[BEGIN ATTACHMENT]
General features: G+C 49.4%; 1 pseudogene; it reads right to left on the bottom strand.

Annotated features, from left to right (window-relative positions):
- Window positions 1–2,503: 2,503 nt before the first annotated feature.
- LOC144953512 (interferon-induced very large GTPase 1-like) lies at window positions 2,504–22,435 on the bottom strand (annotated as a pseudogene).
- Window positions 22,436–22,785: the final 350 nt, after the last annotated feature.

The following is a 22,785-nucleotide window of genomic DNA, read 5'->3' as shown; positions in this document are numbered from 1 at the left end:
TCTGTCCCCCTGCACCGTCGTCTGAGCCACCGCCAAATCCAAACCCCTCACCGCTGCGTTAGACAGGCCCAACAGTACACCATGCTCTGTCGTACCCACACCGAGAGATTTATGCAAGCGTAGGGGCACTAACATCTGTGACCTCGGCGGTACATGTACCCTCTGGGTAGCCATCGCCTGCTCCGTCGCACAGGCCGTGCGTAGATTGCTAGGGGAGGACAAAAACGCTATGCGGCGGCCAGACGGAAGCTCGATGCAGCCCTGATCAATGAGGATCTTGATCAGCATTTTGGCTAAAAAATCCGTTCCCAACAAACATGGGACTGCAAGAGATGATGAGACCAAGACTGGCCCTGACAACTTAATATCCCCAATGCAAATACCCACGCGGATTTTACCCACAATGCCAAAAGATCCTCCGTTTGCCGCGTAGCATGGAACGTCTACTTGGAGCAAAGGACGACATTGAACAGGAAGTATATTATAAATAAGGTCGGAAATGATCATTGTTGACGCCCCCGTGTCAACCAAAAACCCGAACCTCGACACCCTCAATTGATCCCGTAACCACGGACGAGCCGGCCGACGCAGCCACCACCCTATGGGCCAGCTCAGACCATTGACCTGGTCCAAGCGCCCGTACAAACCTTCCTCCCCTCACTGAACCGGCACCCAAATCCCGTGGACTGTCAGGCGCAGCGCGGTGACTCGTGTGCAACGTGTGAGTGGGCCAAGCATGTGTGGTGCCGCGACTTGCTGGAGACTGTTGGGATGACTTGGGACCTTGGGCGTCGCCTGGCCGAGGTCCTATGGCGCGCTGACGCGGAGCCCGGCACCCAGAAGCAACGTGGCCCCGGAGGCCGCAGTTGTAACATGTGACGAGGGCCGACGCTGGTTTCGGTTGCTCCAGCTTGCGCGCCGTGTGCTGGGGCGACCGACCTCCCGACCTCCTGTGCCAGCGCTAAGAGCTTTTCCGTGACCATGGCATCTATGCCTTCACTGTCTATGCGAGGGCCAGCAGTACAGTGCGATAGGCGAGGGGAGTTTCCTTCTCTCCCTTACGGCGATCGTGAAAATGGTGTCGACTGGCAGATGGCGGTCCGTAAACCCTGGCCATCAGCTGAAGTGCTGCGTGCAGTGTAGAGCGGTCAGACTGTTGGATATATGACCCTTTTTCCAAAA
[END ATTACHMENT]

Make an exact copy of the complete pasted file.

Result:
General features: G+C 49.4%; 1 pseudogene; it reads right to left on the bottom strand.

Annotated features, from left to right (window-relative positions):
- Window positions 1–2,503: 2,503 nt before the first annotated feature.
- LOC144953512 (interferon-induced very large GTPase 1-like) lies at window positions 2,504–22,435 on the bottom strand (annotated as a pseudogene).
- Window positions 22,436–22,785: the final 350 nt, after the last annotated feature.

The following is a 22,785-nucleotide window of genomic DNA, read 5'->3' as shown; positions in this document are numbered from 1 at the left end:
TCTGTCCCCCTGCACCGTCGTCTGAGCCACCGCCAAATCCAAACCCCTCACCGCTGCGTTAGACAGGCCCAACAGTACACCATGCTCTGTCGTACCCACACCGAGAGATTTATGCAAGCGTAGGGGCACTAACATCTGTGACCTCGGCGGTACATGTACCCTCTGGGTAGCCATCGCCTGCTCCGTCGCACAGGCCGTGCGTAGATTGCTAGGGGAGGACAAAAACGCTATGCGGCGGCCAGACGGAAGCTCGATGCAGCCCTGATCAATGAGGATCTTGATCAGCATTTTGGCTAAAAAATCCGTTCCCAACAAACATGGGACTGCAAGAGATGATGAGACCAAGACTGGCCCTGACAACTTAATATCCCCAATGCAAATACCCACGCGGATTTTACCCACAATGCCAAAAGATCCTCCGTTTGCCGCGTAGCATGGAACGTCTACTTGGAGCAAAGGACGACATTGAACAGGAAGTATATTATAAATAAGGTCGGAAATGATCATTGTTGACGCCCCCGTGTCAACCAAAAACCCGAACCTCGACACCCTCAATTGATCCCGTAACCACGGACGAGCCGGCCGACGCAGCCACCACCCTATGGGCCAGCTCAGACCATTGACCTGGTCCAAGCGCCCGTACAAACCTTCCTCCCCTCACTGAACCGGCACCCAAATCCCGTGGACTGTCAGGCGCAGCGCGGTGACTCGTGTGCAACGTGTGAGTGGGCCAAGCATGTGTGGTGCCGCGACTTGCTGGAGACTGTTGGGATGACTTGGGACCTTGGGCGTCGCCTGGCCGAGGTCCTATGGCGCGCTGACGCGGAGCCCGGCACCCAGAAGCAACGTGGCCCCGGAGGCCGCAGTTGTAACATGTGACGAGGGCCGACGCTGGTTTCGGTTGCTCCAGCTTGCGCGCCGTGTGCTGGGGCGACCGACCTCCCGACCTCCTGTGCCAGCGCTAAGAGCTTTTCCGTGACCATGGCATCTATGCCTTCACTGTCTATGCGAGGGCCAGCAGTACAGTGCGATAGGCGAGGGGAGTTTCCTTCTCTCCCTTACGGCGATCGTGAAAATGGTGTCGACTGGCAGATGGCGGTCCGTAAACCCTGGCCATCAGCTGAAGTGCTGCGTGCAGTGTAGAGCGGTCAGACTGTTGGATATATGACCCTTTTTCCAAAA